Genetics of Fatty Acid Metabolism:

Genes do come into play here.  The FADS1 (codes for delta-5 desaturase) and FADS2 (codes for delta-6 desaturase) genes have several different variants which slow down the production of the enzymes.

So what does a slowing of the production of these enzymes mean for your body? On the one hand, having less of the linoleic acid (omega-6) turning into the sometimes inflammatory arachidonic acid due to having less of the enzyme can be good.  But on the omega-3 side, this situation also produces less EPA and DHA if your diet is heavy on the omega-6 fatty acids.  One way around this is to eat very little omega-6 fat; another way is to directly get EPA and DHA from fish or fish oil.

Quite a few studies have found that those with variants that slow down the conversion of linoleic acid to arachidonic acid affect disease risks.  A 2008 study found that those with higher arachidonic acid to linoleic acid ratios had a higher risk of coronary artery disease.  [ref]  The opposite has also been found in that those with variants slowing down the FADS enzymes can have a lower risk of heart disease.

FADS1 Variants:
Note that some of these variants are considered linked, meaning that if you have the minor allele for one of them it is highly likely to have the minor allele for all of them.  

rs174546  (v.4 and v.5)(minor allele is T)  – those carrying the minor allele have lower enzyme activity[ref];  lower risk of coronary artery disease [ref]; lower conversion of LA to AA; minor allele benefits more from high intake of EPA and DHA to lower high triglycerides [ref]

rs174547 (v.4 and v.5 )(minor allele is C) – Lower gene expression for the minor allele [ref]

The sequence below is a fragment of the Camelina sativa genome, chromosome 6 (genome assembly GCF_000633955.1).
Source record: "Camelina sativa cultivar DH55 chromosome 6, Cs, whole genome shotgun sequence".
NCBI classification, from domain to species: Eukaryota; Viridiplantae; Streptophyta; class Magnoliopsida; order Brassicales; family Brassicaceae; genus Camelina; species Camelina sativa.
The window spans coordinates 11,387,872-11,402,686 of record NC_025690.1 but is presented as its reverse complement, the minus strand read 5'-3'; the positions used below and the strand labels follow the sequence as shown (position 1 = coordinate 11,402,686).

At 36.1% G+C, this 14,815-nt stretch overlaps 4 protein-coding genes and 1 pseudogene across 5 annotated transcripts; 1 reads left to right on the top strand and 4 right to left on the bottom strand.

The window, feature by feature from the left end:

rs174537   (v.4 and v.5) ( minor allele is T) – Lower arachidonic acid and EPA levels [ref]; lower total cholesterol levels for the minor allele [ref] lower risk of type 2 diabetes [ref]

rs174548 (v.4 and v.5)(minor allele is G) – arachidonic acid and phosphatidylcholine is reduced in those with the minor allele[ref]

rs174550    (v.4 and v.5)(minor allele is C) – minor allele is associated with lower HDL and higher triglycerides [ref]

FADS2 Variants:

rs1535  (v.4 and v.5)(minor allele is G) – a lower rate of ALA to EPA conversion in adults with the minor allele [ref]; increased DHA levels in breastfed babies with the minor allele [ref];

rs174575  (v.4 and v.5)(minor allele is G) – part of a haplotype corresponding to higher linoleic acid and lower levels of arachidonic acid.  [ref]; several other studies on DHA in breastmilk that seem to possibly contradict each other.

Things to think about doing if you have FADS2 and FADS1 variants: 

  • Reducing your omega-6 to omega-3 ratio is a good idea (cut out the fried fast food!)
  • If you have a clean source of fish, increase your fish consumption.
  • If you are supplementing with flaxseed oil or chia seeds, you may be converting very little into DHA and EPA.  A fish oil supplement may be a better way to go.

More to read: